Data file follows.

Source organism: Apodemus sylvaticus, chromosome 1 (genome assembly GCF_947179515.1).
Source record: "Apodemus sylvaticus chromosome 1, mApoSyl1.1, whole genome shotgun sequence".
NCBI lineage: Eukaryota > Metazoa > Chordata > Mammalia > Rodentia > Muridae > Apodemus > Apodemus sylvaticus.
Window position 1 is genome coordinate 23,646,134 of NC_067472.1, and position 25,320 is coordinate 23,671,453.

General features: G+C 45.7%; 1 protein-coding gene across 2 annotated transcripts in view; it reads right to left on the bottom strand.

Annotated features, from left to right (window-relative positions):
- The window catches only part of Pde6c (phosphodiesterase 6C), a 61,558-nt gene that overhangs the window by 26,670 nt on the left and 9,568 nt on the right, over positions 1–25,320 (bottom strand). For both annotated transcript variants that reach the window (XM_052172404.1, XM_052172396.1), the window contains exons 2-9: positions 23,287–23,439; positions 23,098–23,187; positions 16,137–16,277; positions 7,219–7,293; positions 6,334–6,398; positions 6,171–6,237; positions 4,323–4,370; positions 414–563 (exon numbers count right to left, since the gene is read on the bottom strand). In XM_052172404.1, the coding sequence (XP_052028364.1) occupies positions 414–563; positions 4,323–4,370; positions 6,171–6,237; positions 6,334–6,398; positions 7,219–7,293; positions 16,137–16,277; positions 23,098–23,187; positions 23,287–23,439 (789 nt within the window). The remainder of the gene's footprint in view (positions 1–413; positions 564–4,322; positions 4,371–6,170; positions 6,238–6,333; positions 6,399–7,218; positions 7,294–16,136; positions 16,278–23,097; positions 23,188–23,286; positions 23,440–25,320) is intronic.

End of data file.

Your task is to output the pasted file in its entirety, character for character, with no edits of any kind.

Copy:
Source organism: Apodemus sylvaticus, chromosome 1 (genome assembly GCF_947179515.1).
Source record: "Apodemus sylvaticus chromosome 1, mApoSyl1.1, whole genome shotgun sequence".
NCBI lineage: Eukaryota > Metazoa > Chordata > Mammalia > Rodentia > Muridae > Apodemus > Apodemus sylvaticus.
Window position 1 is genome coordinate 23,646,134 of NC_067472.1, and position 25,320 is coordinate 23,671,453.

General features: G+C 45.7%; 1 protein-coding gene across 2 annotated transcripts in view; it reads right to left on the bottom strand.

Annotated features, from left to right (window-relative positions):
- The window catches only part of Pde6c (phosphodiesterase 6C), a 61,558-nt gene that overhangs the window by 26,670 nt on the left and 9,568 nt on the right, over positions 1–25,320 (bottom strand). For both annotated transcript variants that reach the window (XM_052172404.1, XM_052172396.1), the window contains exons 2-9: positions 23,287–23,439; positions 23,098–23,187; positions 16,137–16,277; positions 7,219–7,293; positions 6,334–6,398; positions 6,171–6,237; positions 4,323–4,370; positions 414–563 (exon numbers count right to left, since the gene is read on the bottom strand). In XM_052172404.1, the coding sequence (XP_052028364.1) occupies positions 414–563; positions 4,323–4,370; positions 6,171–6,237; positions 6,334–6,398; positions 7,219–7,293; positions 16,137–16,277; positions 23,098–23,187; positions 23,287–23,439 (789 nt within the window). The remainder of the gene's footprint in view (positions 1–413; positions 564–4,322; positions 4,371–6,170; positions 6,238–6,333; positions 6,399–7,218; positions 7,294–16,136; positions 16,278–23,097; positions 23,188–23,286; positions 23,440–25,320) is intronic.